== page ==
“I could use a cup of coffee,” she said.

Innocent as that. I went back to my car for a spare cup. We sat on my balcony with a nice view of Hood Canal under the moon. Conference-goers wandering from party to party squinted up and waved at us. We drank my whole pot of coffee and talked comfortably about everything and nothing. When the air got chilly we moved inside. I perked a second pot. Gradually conversation lagged.

Finally she said, “Well, I’m married too, if that makes any difference.”

Answering a question I hadn’t asked. If I had been thinking of bedding her I would not have sat openly on the deck for co-workers to gossip about. But suddenly here was that moment with a woman when whatever you do next is going to be the way the rest of it goes. It always took me by surprise. God knows how many times I let such moments fade, never to return.

Not this time. “It doesn’t matter to me if it doesn’t matter to you.” We shed our clothes and went to bed as simply as that, all questions asked and answered. Ah, the sweet mystery of the brand-new under your fingers and tongue. Very sweet when your rhythms are compatible as you discover each other. I pleasured her to repeated orgasm until finally she husked: “this could be habit-forming.” What a happy thing to hear.

There was only one uneasy blip, when I finally entered her. She groaned and said I’m not sure it’s safe in there. Even in those lost lamented days of sexual liberty, it was possible to contract one of the old diseases. I am allergic to penicillin. I pretty much wilted. She instantly reassured me.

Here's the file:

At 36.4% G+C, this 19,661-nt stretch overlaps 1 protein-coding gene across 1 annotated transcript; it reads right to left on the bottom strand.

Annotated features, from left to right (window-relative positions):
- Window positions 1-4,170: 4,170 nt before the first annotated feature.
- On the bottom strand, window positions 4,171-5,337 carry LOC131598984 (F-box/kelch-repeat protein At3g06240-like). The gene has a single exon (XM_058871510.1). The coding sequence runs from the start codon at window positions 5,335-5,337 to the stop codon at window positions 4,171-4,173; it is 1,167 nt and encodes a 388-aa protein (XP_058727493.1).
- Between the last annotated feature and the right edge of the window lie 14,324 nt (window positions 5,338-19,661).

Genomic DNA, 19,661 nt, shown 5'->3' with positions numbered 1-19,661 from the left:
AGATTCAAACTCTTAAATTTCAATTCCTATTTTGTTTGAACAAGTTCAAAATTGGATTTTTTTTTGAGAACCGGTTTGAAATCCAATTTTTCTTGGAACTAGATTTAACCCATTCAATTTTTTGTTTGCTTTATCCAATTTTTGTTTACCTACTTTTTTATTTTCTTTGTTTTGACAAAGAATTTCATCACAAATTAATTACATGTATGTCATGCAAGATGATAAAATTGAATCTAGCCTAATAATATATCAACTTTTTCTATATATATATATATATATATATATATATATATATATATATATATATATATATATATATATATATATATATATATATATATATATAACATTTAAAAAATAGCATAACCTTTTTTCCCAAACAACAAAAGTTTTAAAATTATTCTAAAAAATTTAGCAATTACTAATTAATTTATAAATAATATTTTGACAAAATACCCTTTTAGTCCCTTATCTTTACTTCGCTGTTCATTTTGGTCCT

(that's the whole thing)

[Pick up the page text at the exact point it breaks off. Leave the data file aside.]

“It’s just I have enough kids,” she laughed. “I didn’t come here prepared to do this.”

And neither had I. But damned if I was going to let that interrupt us. Sometimes I thought I enjoyed pleasuring a multi-orgasmic woman to repeated heights with my fingers and tongue almost more than the so-called main event. Enduring legacy of patient instruction by a sweet young whore in Paris when I was very young. It served me well that night.

Soon her hands found me. She seemed to enjoy stroking me back to full erection and then completion. I was too shy to ask for her mouth. A small melancholy voice inside said a hand job did not count as breaking my convention drought. I pushed the thought away.

She was an abundant woman, well-endowed of breast and hip, with thick autumn-colored hair and kissable lips. We stayed in bed until three. I was more refreshed for my long drive than any sleep could have made me.

Post-coital tristesse nagged when I got home, and I tried to suppress guilt. My wife was fully into her role as administrator of the institution our marriage had become. I had acted like a trustee with a day pass. She left for work, expressing surprise I arrived on time as promised. An administrator’s reluctant concession I behaved adequately. I roused the kids for breakfast and played parent.

In the mirror I looked the same. But something had changed behind my eyes.

Some store managers already had gone when I got back to the conference, including my companion of the early hours. She lived at the other end of the state. The pleasure of her company had banished my pernicious depression, and overpowered guilt. I finally understood those seventies feminist tracts about trysts, nothing to do with absent spouses or romantic love. I wondered if I would ever see my unexpected teacher again. And wondered how the rest of my life would go, having belatedly learned this Venusian lesson.

Bill Burkett

Professional writer, Pacific Northwest. 20 Books: “Sleeping Planet” 1964 to “Venus Mons Iliad” 2018–19. Most on Amazon for sale. Il faut d’abord durer.